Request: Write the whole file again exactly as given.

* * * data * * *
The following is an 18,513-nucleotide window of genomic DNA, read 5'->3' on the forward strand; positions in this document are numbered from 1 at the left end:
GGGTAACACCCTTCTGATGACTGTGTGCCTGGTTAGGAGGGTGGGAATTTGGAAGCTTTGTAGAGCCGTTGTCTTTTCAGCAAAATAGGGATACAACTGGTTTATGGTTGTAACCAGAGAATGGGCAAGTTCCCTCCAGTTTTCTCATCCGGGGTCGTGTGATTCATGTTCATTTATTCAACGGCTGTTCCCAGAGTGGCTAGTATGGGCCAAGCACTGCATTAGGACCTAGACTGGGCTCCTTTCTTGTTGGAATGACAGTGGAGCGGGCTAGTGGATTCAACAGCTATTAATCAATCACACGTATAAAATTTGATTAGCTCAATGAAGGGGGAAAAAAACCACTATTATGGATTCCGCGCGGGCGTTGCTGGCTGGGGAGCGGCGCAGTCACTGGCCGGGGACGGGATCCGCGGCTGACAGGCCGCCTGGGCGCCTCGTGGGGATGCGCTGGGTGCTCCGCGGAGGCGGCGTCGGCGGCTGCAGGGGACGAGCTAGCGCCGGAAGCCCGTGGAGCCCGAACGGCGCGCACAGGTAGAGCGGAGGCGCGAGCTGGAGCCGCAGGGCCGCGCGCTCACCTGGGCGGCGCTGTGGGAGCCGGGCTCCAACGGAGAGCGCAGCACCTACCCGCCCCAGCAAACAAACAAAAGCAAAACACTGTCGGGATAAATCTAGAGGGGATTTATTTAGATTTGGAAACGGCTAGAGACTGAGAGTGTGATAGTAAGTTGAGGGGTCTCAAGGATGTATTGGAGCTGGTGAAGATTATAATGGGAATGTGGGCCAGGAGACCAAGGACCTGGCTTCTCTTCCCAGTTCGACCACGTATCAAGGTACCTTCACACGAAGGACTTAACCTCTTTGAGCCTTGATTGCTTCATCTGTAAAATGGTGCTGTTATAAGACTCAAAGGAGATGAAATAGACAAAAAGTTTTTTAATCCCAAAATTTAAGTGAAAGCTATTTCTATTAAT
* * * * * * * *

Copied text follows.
The following is an 18,513-nucleotide window of genomic DNA, read 5'->3' on the forward strand; positions in this document are numbered from 1 at the left end:
GGGTAACACCCTTCTGATGACTGTGTGCCTGGTTAGGAGGGTGGGAATTTGGAAGCTTTGTAGAGCCGTTGTCTTTTCAGCAAAATAGGGATACAACTGGTTTATGGTTGTAACCAGAGAATGGGCAAGTTCCCTCCAGTTTTCTCATCCGGGGTCGTGTGATTCATGTTCATTTATTCAACGGCTGTTCCCAGAGTGGCTAGTATGGGCCAAGCACTGCATTAGGACCTAGACTGGGCTCCTTTCTTGTTGGAATGACAGTGGAGCGGGCTAGTGGATTCAACAGCTATTAATCAATCACACGTATAAAATTTGATTAGCTCAATGAAGGGGGAAAAAAACCACTATTATGGATTCCGCGCGGGCGTTGCTGGCTGGGGAGCGGCGCAGTCACTGGCCGGGGACGGGATCCGCGGCTGACAGGCCGCCTGGGCGCCTCGTGGGGATGCGCTGGGTGCTCCGCGGAGGCGGCGTCGGCGGCTGCAGGGGACGAGCTAGCGCCGGAAGCCCGTGGAGCCCGAACGGCGCGCACAGGTAGAGCGGAGGCGCGAGCTGGAGCCGCAGGGCCGCGCGCTCACCTGGGCGGCGCTGTGGGAGCCGGGCTCCAACGGAGAGCGCAGCACCTACCCGCCCCAGCAAACAAACAAAAGCAAAACACTGTCGGGATAAATCTAGAGGGGATTTATTTAGATTTGGAAACGGCTAGAGACTGAGAGTGTGATAGTAAGTTGAGGGGTCTCAAGGATGTATTGGAGCTGGTGAAGATTATAATGGGAATGTGGGCCAGGAGACCAAGGACCTGGCTTCTCTTCCCAGTTCGACCACGTATCAAGGTACCTTCACACGAAGGACTTAACCTCTTTGAGCCTTGATTGCTTCATCTGTAAAATGGTGCTGTTATAAGACTCAAAGGAGATGAAATAGACAAAAAGTTTTTTAATCCCAAAATTTAAGTGAAAGCTATTTCTATTAAT